FISHERY COUNTRY PROFILE

Food and Agriculture Organization of the United Nations

FID/CP/IDN

Image: http://www.fao.org/fi/FCP/en/IDN/PICS/FAOLOGO.GIF
December 2006

PROFIL DE LA PÊCHE PAR PAYS

Organisation des Nations Unies pour l'alimentation et l'agriculture

RESUMEN INFORMATIVO SOBRE
LA PESCA POR PAISES

Organización de las Naciones Unidas para la Agricultura y la Alimentación

 

The republic of indonesia

 

GENERAL ECONOMIC DATA – December 2006

Land area:

1.9 million km2

Shelf area (to 200 m):

2 700 000 km2

EEZ area:

2.7 million km2

Length of coastline:

81 000 km

Population (2005):

226 600 000

GDP current (2005)

US$ 287. 2 billion

PCE per head (2005):

US$ 1 280

Agricultural GDP (2005):

14% of GDP

FISHERIES DATA

2003

Production

Imports

Exports

Total food supply

Per caput supply

t live weight

kg/year

Fish for direct human consumption

5,671,759

37,248

935,104

4,673,335

21.3

Non-food uses

100,569

-

-

-

 

 

Estimated Employment (2005)

 

Capture fisheries

Inland Fisheries

Aquaculture

Primary Sector

2 734 090

538 190

2 459 355

Secondary Sector

1 164 178

370 361

 

Gross value of fisheries output (2004)

– Capture Fisheries

US$ 3 130 million

– Inland Fisheries

US$ 266 million

– Aquaculture

US$ 2 072 million

 

Trade (2004)

– Value of fisheries imports

US$ 139,789,000

– Value of fisheries exports

US$ 1 654 112 000

 

Fishery sector structure

Marine capture fisheries

Catch profile

Production from marine capture fisheries in 2004 was 4 501 070 t.

In 2004, marine capture fisheries landings were distributed 6.41% in West Sumatra, 2.88% in South Java, 8.73% in Mallacca Strait, 12.15% in East Sumatra, 18.05% in North Java, 5.59% in Bali-Nusatenggara, 5.80% in South-West Kalimantan, 3.44% in East Kalimantan, 11.63% in South Sulawesi, 7.29% in North Sulawesi and 18.04% in Maluku-Papua.

While total production of marine capture fisheries showed steady increase, production of tunas and shrimps have stayed about the same in recent years. Large increase of production was observed in blue swing crab, common squid, cuttlefish and miscellaneous fish species including Sardinella, coraker and groupers. Overall in marine capture fishery in 2004, tunas represented 16.6% of production, shrimp was 5.5%, other fishes was 70.3% and other aquatic organisms was 7.6%.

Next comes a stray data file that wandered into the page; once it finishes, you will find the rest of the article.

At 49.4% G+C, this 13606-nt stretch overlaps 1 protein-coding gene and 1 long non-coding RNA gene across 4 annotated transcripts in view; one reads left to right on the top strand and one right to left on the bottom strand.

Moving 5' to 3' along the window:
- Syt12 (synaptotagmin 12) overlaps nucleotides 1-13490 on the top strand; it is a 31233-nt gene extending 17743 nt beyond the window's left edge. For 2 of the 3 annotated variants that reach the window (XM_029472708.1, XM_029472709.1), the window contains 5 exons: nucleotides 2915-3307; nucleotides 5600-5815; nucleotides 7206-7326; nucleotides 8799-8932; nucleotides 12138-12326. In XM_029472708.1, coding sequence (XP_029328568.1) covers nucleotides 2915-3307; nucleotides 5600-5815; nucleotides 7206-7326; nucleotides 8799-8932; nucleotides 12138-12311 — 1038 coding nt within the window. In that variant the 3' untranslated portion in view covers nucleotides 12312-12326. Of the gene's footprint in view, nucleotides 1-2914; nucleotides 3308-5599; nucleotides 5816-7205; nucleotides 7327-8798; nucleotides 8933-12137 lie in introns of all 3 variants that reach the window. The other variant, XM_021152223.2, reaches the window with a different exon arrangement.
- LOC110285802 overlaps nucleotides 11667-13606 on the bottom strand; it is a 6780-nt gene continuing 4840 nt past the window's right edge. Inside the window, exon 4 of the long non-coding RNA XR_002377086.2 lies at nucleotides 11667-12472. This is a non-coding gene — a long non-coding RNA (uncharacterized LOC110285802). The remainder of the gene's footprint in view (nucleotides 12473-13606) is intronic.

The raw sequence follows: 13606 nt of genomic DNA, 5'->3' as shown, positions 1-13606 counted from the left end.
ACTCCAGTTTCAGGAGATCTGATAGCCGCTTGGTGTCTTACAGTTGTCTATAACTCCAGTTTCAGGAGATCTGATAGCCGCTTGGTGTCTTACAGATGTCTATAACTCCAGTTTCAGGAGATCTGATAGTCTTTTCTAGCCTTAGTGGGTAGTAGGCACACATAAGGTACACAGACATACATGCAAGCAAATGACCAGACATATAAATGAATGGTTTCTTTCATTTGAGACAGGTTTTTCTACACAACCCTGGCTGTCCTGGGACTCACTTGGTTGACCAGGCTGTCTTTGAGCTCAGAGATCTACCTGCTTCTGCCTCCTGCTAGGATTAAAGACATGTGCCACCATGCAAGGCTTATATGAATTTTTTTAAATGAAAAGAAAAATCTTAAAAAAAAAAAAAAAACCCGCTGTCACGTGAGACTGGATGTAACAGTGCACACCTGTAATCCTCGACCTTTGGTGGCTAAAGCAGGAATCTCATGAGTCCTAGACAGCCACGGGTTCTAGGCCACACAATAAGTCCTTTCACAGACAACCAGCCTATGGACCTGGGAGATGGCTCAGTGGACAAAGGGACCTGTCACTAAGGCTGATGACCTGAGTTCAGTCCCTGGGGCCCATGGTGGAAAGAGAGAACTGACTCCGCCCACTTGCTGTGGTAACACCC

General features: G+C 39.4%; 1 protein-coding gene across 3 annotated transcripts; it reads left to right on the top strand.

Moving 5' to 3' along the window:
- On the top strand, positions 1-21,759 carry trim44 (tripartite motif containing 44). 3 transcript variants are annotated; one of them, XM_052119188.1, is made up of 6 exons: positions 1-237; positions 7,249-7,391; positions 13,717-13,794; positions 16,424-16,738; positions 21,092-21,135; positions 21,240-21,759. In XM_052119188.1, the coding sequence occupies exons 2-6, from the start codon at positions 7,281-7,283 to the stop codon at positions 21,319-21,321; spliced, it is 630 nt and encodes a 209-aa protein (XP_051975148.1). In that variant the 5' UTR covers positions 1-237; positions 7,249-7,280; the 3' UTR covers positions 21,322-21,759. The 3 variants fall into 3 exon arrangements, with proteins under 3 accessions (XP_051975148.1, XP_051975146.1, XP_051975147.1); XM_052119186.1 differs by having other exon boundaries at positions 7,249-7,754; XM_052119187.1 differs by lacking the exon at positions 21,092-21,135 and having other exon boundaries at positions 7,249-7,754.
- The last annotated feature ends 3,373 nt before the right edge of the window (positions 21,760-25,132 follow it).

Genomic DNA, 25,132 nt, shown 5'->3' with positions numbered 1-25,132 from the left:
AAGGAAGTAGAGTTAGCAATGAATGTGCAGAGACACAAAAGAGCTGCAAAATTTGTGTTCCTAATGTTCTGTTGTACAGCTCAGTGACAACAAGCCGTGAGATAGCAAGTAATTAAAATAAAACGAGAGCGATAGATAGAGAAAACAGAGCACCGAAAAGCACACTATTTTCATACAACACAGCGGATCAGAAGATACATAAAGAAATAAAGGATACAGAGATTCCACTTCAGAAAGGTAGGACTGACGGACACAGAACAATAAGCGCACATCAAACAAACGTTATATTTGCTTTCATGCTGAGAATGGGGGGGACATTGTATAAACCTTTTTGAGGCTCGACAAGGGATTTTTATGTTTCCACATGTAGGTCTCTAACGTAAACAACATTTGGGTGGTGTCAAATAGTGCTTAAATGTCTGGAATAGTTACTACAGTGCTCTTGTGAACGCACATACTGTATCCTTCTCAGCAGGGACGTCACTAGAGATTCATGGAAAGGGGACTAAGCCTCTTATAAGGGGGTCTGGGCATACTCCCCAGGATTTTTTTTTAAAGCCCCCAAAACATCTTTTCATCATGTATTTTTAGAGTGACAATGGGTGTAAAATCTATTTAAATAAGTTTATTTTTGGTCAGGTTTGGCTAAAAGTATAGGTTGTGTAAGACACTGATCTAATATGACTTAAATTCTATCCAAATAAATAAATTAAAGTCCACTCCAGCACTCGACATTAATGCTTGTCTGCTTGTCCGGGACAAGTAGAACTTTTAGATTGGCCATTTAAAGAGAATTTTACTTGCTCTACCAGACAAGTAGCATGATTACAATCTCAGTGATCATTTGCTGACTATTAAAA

Landing sites

MAIN LANDING PLACES

Generally, fish landing places in Indonesia are classified into three categories, based on their capacity and facilities available. The first category is the Oceanic Fishing Harbour (Type A fishing harbour), which is able to provide daily shelter for at least 100 fishing vessels of more than 60 GRT each, especially those fishing in the waters of the Indonesian EEZ. Additionally, Type A harbours are able to support annual landings of 18 000 to 120 000 t.

The second category is the Nusantara Fishing Harbour (Type B fishing harbour), that are able to provide daily servicing of 75 fishing vessels of 15–60 GRT each, fishing in Indonesian home waters and the EEZ. The Type B harbours are able to support annual landings of 7 200–18 000 t.

The third category is the Coastal Fishing Harbour (Type C fishing harbour), capable of daily harbouring 50 fishing vessels of 5–15 GRT and supporting annual landings of 3 000–7 200 t.

Harbour types A, B and C are managed by the Ministry of Marine Affairs and Fisheries. In addition, there is a Type D, namely fish landing centres, which are under the management of Provincial governments. Three-quarters of these fisheries harbours are in the western part of Indonesia. Their location and the approximate catch handled annually in Table 1.

Table 1. Fisheries harbour, type, target and actual landings (t) in 2005.

Fisheries harbour

Type

Capacity (t)

Actual landings (t)

Jakarta

A

18 000

10 180

Kendari

A

18 000